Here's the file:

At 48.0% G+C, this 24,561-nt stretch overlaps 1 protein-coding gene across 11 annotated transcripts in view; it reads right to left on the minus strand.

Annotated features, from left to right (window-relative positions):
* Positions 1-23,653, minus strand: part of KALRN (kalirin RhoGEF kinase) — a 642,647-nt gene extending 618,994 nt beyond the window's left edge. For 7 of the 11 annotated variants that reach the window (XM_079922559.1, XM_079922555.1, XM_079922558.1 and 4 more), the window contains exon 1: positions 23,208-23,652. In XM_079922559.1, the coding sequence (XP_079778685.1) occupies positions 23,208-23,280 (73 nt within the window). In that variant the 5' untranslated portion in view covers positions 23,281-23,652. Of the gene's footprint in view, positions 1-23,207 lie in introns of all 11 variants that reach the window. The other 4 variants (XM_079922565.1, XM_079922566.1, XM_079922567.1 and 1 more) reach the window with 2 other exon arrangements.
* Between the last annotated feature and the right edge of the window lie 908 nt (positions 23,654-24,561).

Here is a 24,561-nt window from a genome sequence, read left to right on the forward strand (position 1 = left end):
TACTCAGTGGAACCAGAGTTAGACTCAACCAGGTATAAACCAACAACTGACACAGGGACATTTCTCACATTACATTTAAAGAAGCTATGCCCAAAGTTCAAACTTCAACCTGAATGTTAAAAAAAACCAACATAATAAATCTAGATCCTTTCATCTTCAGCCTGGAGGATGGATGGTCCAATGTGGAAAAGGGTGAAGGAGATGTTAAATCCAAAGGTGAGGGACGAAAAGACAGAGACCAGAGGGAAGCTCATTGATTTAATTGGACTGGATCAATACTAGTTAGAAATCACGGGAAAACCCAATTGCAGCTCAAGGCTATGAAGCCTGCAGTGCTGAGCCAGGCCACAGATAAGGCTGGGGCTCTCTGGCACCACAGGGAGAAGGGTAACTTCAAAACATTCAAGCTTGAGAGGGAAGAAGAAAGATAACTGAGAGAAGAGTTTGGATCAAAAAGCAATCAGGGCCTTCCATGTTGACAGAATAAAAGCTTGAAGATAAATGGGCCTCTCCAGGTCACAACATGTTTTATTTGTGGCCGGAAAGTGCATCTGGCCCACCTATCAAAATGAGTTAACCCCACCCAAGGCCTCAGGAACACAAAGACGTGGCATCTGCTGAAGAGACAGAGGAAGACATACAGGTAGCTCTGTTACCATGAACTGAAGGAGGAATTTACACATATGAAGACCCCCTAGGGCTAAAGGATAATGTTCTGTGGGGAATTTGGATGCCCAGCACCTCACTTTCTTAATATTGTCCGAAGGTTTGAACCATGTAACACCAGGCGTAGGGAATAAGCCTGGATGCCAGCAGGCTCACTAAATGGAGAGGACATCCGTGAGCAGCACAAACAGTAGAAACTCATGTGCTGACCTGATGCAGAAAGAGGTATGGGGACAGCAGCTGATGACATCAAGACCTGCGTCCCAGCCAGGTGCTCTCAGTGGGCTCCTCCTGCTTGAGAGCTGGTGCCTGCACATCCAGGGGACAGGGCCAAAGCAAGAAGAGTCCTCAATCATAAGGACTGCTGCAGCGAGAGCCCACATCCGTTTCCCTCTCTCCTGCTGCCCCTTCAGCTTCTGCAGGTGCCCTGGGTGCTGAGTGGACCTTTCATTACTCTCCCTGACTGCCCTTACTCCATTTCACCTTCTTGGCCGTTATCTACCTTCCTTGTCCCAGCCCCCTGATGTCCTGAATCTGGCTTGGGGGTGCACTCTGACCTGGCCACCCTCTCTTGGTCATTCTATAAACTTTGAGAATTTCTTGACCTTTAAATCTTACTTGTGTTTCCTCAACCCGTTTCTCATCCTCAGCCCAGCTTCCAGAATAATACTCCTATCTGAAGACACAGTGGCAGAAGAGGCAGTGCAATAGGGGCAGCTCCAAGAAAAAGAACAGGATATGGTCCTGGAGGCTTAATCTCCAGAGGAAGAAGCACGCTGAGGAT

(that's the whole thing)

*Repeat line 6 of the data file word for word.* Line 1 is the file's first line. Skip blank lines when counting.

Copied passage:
TACTCAGTGGAACCAGAGTTAGACTCAACCAGGTATAAACCAACAACTGACACAGGGACATTTCTCACATTACATTTAAAGAAGCTATGCCCAAAGTTCAAACTTCAACCTGAATGTTAAAAAAAACCAACATAATAAATCTAGATCCTTTCATCTTCAGCCTGGAGGATGGATGGTCCAATGTGGAAAAGGGTGAAGGAGATGTTAAATCCAAAGGTGAGGGACGAAAAGACAGAGACCAGAGGGAAGCTCATTGATTTAATTGGACTGGATCAATACTAGTTAGAAATCACGGGAAAACCCAATTGCAGCTCAAGGCTATGAAGCCTGCAGTGCTGAGCCAGGCCACAGATAAGGCTGGGGCTCTCTGGCACCACAGGGAGAAGGGTAACTTCAAAACATTCAAGCTTGAGAGGGAAGAAGAAAGATAACTGAGAGAAGAGTTTGGATCAAAAAGCAATCAGGGCCTTCCATGTTGACAGAATAAAAGCTTGAAGATAAATGGGCCTCTCCAGGTCACAACATGTTTTATTTGTGGCCGGAAAGTGCATCTGGCCCACCTATCAAAATGAGTTAACCCCACCCAAGGCCTCAGGAACACAAAGACGTGGCATCTGCTGAAGAGACAGAGGAAGACATACAGGTAGCTCTGTTACCATGAACTGAAGGAGGAATTTACACATATGAAGACCCCCTAGGGCTAAAGGATAATGTTCTGTGGGGAATTTGGATGCCCAGCACCTCACTTTCTTAATATTGTCCGAAGGTTTGAACCATGTAACACCAGGCGTAGGGAATAAGCCTGGATGCCAGCAGGCTCACTAAATGGAGAGGACATCCGTGAGCAGCACAAACAGTAGAAACTCATGTGCTGACCTGATGCAGAAAGAGGTATGGGGACAGCAGCTGATGACATCAAGACCTGCGTCCCAGCCAGGTGCTCTCAGTGGGCTCCTCCTGCTTGAGAGCTGGTGCCTGCACATCCAGGGGACAGGGCCAAAGCAAGAAGAGTCCTCAATCATAAGGACTGCTGCAGCGAGAGCCCACATCCGTTTCCCTCTCTCCTGCTGCCCCTTCAGCTTCTGCAGGTGCCCTGGGTGCTGAGTGGACCTTTCATTACTCTCCCTGACTGCCCTTACTCCATTTCACCTTCTTGGCCGTTATCTACCTTCCTTGTCCCAGCCCCCTGATGTCCTGAATCTGGCTTGGGGGTGCACTCTGACCTGGCCACCCTCTCTTGGTCATTCTATAAACTTTGAGAATTTCTTGACCTTTAAATCTTACTTGTGTTTCCTCAACCCGTTTCTCATCCTCAGCCCAGCTTCCAGAATAATACTCCTATCTGAAGACACAGTGGCAGAAGAGGCAGTGCAATAGGGGCAGCTCCAAGAAAAAGAACAGGATATGGTCCTGGAGGCTTAATCTCCAGAGGAAGAAGCACGCTGAGGAT